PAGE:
As we get older, loss of hearing is normally looked at as a fact of life. Loss of hearing is experienced by many older Americans and so is tinnitus or a ringing in the ears. But if a condition like this is so accepted, why do so many people won’t admit that they have hearing loss?
A new study from Canada posits that more than half of all middle aged or older Canadians cope with some kind of loss of hearing, but no concerns were reported at all by over 77% percent of those. In the US, more than 48 million people have some type of hearing loss, but many do not try to do anything about it. If this denial is on purpose or not is up for debate, but in either case, hearing loss is ignored by a significant number of people – which could lead to considerable issues later on in life.
Why is Loss of Hearing Not Recognized by Some people?
It’s a tricky question. Loss of hearing is a gradual process, and some people may not notice that they are having a harder time hearing things or comprehending people than they used to. Or, more commonly, they might blame it on something else – the person they’re talking to is mumbling, volumes aren’t turned up loud enough, or background noise is too high. hearing loss can be blamed, unfortunately, on a number of things, and people’s first instinct is not usually going to be to get checked out or have a hearing test.
It also happens that some people just won’t acknowledge that they have hearing loss. Another study conducted in the United States shows that lots of seniors who have hearing problems flat out deny it. They mask their problem in any way they can, either they perceive a stigma around hearing loss or because they don’t like to admit to having an issue.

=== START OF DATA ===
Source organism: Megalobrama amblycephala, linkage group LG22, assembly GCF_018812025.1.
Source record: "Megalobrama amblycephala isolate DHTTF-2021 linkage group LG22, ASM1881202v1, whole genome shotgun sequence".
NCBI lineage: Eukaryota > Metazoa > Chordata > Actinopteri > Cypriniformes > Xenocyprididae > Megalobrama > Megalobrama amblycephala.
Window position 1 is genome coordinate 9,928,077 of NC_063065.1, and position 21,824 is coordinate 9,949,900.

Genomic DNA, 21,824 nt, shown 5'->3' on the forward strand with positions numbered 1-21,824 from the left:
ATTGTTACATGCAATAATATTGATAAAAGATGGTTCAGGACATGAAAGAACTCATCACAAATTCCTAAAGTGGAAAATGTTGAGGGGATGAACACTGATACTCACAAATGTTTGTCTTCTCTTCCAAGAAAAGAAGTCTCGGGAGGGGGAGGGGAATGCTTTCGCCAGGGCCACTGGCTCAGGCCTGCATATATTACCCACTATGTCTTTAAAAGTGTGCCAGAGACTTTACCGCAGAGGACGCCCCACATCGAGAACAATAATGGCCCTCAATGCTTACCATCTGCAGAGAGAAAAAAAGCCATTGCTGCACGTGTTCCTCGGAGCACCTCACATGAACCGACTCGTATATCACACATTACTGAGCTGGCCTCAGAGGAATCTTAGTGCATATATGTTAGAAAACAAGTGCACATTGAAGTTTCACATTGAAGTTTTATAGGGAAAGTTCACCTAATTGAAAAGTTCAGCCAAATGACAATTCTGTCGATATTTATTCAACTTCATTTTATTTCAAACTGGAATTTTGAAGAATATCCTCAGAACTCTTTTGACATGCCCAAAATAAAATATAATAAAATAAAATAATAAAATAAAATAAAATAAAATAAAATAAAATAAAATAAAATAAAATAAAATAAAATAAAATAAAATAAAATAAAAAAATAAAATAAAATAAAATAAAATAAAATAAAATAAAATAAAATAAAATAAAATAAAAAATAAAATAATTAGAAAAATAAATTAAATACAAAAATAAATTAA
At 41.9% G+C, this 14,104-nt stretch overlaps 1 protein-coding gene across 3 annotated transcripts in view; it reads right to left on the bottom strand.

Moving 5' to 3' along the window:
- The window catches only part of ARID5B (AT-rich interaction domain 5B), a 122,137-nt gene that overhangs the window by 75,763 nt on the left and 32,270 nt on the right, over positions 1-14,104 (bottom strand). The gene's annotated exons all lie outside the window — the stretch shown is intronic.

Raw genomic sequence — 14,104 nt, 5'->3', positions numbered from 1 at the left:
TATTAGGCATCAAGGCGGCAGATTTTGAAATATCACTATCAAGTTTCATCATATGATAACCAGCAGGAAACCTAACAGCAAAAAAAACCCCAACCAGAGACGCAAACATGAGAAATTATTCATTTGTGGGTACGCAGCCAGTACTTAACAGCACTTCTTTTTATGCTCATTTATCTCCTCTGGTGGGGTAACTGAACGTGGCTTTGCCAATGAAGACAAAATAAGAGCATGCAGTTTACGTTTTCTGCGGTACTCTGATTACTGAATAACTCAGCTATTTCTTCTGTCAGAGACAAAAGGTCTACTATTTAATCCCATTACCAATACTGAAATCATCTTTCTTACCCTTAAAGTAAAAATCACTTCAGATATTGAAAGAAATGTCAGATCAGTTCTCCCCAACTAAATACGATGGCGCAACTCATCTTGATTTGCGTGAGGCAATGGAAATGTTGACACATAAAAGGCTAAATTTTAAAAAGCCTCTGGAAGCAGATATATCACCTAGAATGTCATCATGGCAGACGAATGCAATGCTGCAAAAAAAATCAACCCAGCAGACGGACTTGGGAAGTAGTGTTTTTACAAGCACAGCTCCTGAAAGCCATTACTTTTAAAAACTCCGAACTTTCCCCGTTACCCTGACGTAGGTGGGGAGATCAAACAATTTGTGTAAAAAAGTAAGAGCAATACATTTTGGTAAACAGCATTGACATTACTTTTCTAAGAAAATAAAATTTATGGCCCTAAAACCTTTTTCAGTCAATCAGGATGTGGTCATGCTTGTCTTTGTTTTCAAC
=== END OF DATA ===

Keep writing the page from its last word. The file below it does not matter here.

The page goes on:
The concern with both of these situations is that by rejecting or not realizing you have a problem hearing you could actually be negatively influencing your overall health.
There Can be Extreme Repercussions From Untreated Hearing Loss
It’s not only your ears that are affected by loss of hearing – heart disease and high blood pressure have also been linked to hearing loss as well as anxiety, depression, and mental decline.
Research has shown that individuals who have managed their hearing loss with cognitive therapy, changes of diet and hearing aids have better all-around health and longer life expectancy.
It’s crucial to recognize the signs of hearing loss – persistent ringing or humming in the ears, trouble having conversations, needing to crank up the volume of your TV or radio.
How do You Treat Hearing Loss?
You can get your hearing loss under control using a number of treatment options. Hearing aids are the form of treatment that is the most prevalent, and hearing aid technology has developed by leaps and bounds over the past few years so it’s unlikely you’ll have the same issues your grandparents or parents did. Modern hearing aids have Bluetooth connectivity so they can connect wirelessly to your smartphone or TV and they are capable of filtering out background noise and wing.
A dietary changes might also have a positive effect on your hearing health if you suffer from anemia. Consuming more foods that are rich in iron has been shown to help people combat tinnitus and hearing loss since iron deficiency anemia has been revealed to cause hearing loss.
The most essential thing you can do, however, is to get your hearing assessed routinely.
Are you concerned you may have hearing issues? Make an appointment for a hearing examination.